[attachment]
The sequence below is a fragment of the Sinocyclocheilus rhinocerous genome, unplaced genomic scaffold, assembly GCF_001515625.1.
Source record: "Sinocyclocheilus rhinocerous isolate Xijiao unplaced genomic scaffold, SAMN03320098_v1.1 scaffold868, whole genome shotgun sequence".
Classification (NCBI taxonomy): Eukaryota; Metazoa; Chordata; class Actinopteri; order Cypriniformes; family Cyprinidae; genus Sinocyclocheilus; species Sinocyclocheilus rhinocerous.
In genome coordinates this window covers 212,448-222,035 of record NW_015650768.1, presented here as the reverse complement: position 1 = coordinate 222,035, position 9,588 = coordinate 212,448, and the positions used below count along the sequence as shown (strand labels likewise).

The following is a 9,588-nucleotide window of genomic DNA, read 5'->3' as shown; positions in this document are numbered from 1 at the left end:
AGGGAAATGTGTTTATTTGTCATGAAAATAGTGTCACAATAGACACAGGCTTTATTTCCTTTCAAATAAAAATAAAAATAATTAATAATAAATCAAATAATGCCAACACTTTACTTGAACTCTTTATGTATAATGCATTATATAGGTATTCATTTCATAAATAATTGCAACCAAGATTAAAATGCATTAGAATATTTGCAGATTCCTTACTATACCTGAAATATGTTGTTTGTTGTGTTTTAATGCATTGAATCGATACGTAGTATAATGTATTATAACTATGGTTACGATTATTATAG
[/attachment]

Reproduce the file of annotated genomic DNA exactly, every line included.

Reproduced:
The sequence below is a fragment of the Sinocyclocheilus rhinocerous genome, unplaced genomic scaffold, assembly GCF_001515625.1.
Source record: "Sinocyclocheilus rhinocerous isolate Xijiao unplaced genomic scaffold, SAMN03320098_v1.1 scaffold868, whole genome shotgun sequence".
Classification (NCBI taxonomy): Eukaryota; Metazoa; Chordata; class Actinopteri; order Cypriniformes; family Cyprinidae; genus Sinocyclocheilus; species Sinocyclocheilus rhinocerous.
In genome coordinates this window covers 212,448-222,035 of record NW_015650768.1, presented here as the reverse complement: position 1 = coordinate 222,035, position 9,588 = coordinate 212,448, and the positions used below count along the sequence as shown (strand labels likewise).

The following is a 9,588-nucleotide window of genomic DNA, read 5'->3' as shown; positions in this document are numbered from 1 at the left end:
AGGGAAATGTGTTTATTTGTCATGAAAATAGTGTCACAATAGACACAGGCTTTATTTCCTTTCAAATAAAAATAAAAATAATTAATAATAAATCAAATAATGCCAACACTTTACTTGAACTCTTTATGTATAATGCATTATATAGGTATTCATTTCATAAATAATTGCAACCAAGATTAAAATGCATTAGAATATTTGCAGATTCCTTACTATACCTGAAATATGTTGTTTGTTGTGTTTTAATGCATTGAATCGATACGTAGTATAATGTATTATAACTATGGTTACGATTATTATAG